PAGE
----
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Peru“s President Castillo ousted following his attempt to dissolve Congress

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2022-12-07T20:23:52Z

Peru’s Congress voted to oust President Pedro Castillo in an impeachment trial on Wednesday, hours after he plunged the country into a constitutional crisis by attempting to dissolve the legislature by decree.

Ignoring Castillo’s attempt to shut down Congress, lawmakers moved ahead with the previously planned impeachment trial, with 101 votes in favor of removing him, six against and 10 abstentions. The result was announced with loud cheers and the legislature called Vice President Dina Boluarte to take office.

Peru’s national police shared an image on Twitter of Castillo sitting unrestrained at a police station after the vote to remove him and said that it had “intervened” to fulfill its duties. It referred to Castillo as “ex-president”. It was unclear if he had been detained.

Castillo earlier had said he would temporarily shut down Congress, launch a “government of exception” and called for new legislative elections.

That sparked resignations by key ministers from Castillo’s government and allegations of a “coup” by opposition members and allies. The police and Armed Forces warned him that the route he had taken to try to dissolve Congress was unconstitutional.

Congress summoned Castillo last week to respond to accusations of “moral incapacity” to govern. The prosecutor’s office in October filed a constitutional complaint against Castillo for allegedly leading “a criminal organization” to profit from state contracts and for obstructing investigations.

Castillo has called the allegations “slander” by groups seeking “to take advantage and seize the power that the people took from them at the polls.”

The leftist teacher-turned-president has survived two previous attempts to impeach him since he began his term in July 2021.

But after his announcement that he would dissolve Congress allies abandoned him and his ministers resigned. The U.S. ambassador criticized his move.

“The United States categorically rejects any extra-constitutional act by President Castillo to prevent Congress from fulfilling its mandate,” the U.S. ambassador to Peru, Lisa Kenna, wrote on Twitter.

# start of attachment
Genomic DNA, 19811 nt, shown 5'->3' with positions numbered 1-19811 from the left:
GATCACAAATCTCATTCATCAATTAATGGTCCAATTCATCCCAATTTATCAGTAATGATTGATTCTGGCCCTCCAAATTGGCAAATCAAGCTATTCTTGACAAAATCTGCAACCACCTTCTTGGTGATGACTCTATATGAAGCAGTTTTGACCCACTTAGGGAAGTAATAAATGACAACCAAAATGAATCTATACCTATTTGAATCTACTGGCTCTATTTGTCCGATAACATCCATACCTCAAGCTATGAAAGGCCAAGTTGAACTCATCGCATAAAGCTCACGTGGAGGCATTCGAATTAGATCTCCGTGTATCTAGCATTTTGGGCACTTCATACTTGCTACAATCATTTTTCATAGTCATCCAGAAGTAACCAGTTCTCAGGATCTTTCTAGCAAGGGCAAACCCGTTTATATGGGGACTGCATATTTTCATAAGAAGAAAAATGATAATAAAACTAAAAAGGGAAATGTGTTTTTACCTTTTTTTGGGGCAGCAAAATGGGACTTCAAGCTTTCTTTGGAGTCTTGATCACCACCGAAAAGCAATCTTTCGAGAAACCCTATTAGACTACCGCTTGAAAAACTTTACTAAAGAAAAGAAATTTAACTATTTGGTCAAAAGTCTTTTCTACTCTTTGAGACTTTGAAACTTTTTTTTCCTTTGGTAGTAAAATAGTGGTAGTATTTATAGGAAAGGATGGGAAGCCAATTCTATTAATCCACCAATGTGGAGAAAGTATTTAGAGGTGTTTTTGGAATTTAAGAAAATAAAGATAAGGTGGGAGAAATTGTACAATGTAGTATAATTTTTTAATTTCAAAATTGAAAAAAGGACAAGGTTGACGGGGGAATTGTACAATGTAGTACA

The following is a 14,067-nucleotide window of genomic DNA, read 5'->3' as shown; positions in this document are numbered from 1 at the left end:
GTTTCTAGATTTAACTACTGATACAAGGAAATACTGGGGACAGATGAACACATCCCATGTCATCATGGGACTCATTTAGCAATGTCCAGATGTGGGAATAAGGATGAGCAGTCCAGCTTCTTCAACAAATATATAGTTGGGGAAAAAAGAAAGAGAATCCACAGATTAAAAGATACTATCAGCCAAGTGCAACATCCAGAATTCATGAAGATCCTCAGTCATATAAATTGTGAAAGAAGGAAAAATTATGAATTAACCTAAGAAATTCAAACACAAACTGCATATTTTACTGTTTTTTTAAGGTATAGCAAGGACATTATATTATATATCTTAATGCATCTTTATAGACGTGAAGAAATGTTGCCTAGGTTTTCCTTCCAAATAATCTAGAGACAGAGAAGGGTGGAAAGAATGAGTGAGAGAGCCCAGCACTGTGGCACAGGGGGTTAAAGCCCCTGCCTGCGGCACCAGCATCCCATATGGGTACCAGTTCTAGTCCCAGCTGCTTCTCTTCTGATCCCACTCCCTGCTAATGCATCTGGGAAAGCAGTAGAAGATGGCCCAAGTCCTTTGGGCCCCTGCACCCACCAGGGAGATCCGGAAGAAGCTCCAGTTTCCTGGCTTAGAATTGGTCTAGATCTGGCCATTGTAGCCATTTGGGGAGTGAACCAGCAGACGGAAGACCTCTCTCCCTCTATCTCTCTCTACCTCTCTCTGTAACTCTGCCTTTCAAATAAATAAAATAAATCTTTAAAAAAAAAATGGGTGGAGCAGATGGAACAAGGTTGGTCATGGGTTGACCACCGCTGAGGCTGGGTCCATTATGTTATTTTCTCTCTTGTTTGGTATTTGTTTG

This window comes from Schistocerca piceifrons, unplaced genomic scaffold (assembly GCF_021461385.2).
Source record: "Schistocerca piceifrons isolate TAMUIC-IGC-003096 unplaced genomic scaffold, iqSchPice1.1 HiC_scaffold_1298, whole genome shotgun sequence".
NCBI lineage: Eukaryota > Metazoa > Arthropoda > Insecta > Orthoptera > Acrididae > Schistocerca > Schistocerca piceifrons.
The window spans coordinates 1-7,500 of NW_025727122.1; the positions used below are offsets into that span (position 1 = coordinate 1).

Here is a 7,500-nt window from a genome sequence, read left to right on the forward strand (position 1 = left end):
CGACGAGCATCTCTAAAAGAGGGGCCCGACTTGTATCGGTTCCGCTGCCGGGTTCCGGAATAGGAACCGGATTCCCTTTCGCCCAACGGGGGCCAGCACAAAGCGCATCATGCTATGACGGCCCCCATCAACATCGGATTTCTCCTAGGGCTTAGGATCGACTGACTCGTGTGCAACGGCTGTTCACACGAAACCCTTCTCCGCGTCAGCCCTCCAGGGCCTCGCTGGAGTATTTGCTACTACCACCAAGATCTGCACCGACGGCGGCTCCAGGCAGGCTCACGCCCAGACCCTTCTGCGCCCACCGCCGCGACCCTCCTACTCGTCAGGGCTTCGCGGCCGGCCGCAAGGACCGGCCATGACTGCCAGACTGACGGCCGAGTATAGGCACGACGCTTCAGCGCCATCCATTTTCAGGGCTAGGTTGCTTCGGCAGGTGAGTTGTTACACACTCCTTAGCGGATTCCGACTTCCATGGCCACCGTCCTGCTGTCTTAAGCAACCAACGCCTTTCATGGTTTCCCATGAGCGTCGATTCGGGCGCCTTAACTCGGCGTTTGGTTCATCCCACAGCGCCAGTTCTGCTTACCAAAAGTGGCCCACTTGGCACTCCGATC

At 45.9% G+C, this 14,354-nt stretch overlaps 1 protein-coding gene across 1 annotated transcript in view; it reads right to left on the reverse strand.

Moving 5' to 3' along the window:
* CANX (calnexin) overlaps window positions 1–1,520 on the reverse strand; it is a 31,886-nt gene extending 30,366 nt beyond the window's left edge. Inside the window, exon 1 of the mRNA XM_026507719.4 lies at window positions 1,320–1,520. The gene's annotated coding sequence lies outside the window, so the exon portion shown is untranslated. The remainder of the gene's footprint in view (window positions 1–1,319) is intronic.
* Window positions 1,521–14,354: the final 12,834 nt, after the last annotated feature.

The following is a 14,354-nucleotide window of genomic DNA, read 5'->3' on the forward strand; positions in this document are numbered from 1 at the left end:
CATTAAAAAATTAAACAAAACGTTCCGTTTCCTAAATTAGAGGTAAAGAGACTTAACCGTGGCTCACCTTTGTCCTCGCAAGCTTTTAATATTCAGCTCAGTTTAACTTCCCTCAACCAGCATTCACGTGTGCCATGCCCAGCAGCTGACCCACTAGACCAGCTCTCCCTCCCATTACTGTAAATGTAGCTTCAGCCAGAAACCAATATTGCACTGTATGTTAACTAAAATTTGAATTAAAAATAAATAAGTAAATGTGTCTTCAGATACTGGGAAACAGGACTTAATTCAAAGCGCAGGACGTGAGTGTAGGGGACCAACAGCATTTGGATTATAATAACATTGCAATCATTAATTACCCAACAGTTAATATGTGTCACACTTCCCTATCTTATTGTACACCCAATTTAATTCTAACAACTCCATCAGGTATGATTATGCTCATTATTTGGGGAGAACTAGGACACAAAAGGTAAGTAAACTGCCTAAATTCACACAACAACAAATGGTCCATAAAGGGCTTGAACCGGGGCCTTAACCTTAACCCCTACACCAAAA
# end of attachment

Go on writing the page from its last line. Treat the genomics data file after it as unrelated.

The turmoil rattled markets in the world’s No. 2 copper producer, though analysts said that the removal of Castillo, who has battled a hostile Congress since taking power, could be a positive for investors.

Peru, which has gone through years of political turmoil, has seen major stand-offs between the president and Congress before.

President Martin Vizcarra dissolved Congress and was later impeached in 2020. Three decades ago, former president Alberto Fujimori, currently in prison for human rights abuses and corruption, also sought to dissolve Congress.

Related Galleries:

Peru’s President Pedro Castillo delivers a statement to the media along with Chile’s President Gabriel Boric at the La Moneda government palace in Santiago, Chile, November 29, 2022. REUTERS/Ivan Alvarado

A member of Peru’s Congress displays a Peruvian flag after Congress approved the removal of President Pedro Castillo, in Lima, Peru December 7, 2022. REUTERS/Sebastian Castaneda

Police officers stand guard as people gather outside Peru’s Congress after President Pedro Castillo said he will dissolve it as he battles impeachment proceedings, in Lima, Peru December 7, 2022. REUTERS/Sebastian Castaneda

Peru’s President Pedro Castillo addresses the audience during the opening of the VII Ministerial Summit on Government and Digital Transformation of the Americas, in Lima, Peru November 10, 2022. REUTERS/Sebastian Castaneda

Supporters of Peru’s President Pedro Castillo protest as a police officer guards, outside of Congress as opposition lawmakers launch a third impeachment attempt against Castillo, in Lima, Peru December 1, 2022. REUTERS/Angela Ponce/File Photo

Peruvian Congress President Jose Williams speaks as lawmakers debate after opposition legislators presented another motion against President Pedro Castillo, the third formal attempt to oust the leftist leader since he took office last year, calling him morally unfit for office, in Lima, Peru December 1, 2022. REUTERS/Angela Ponce


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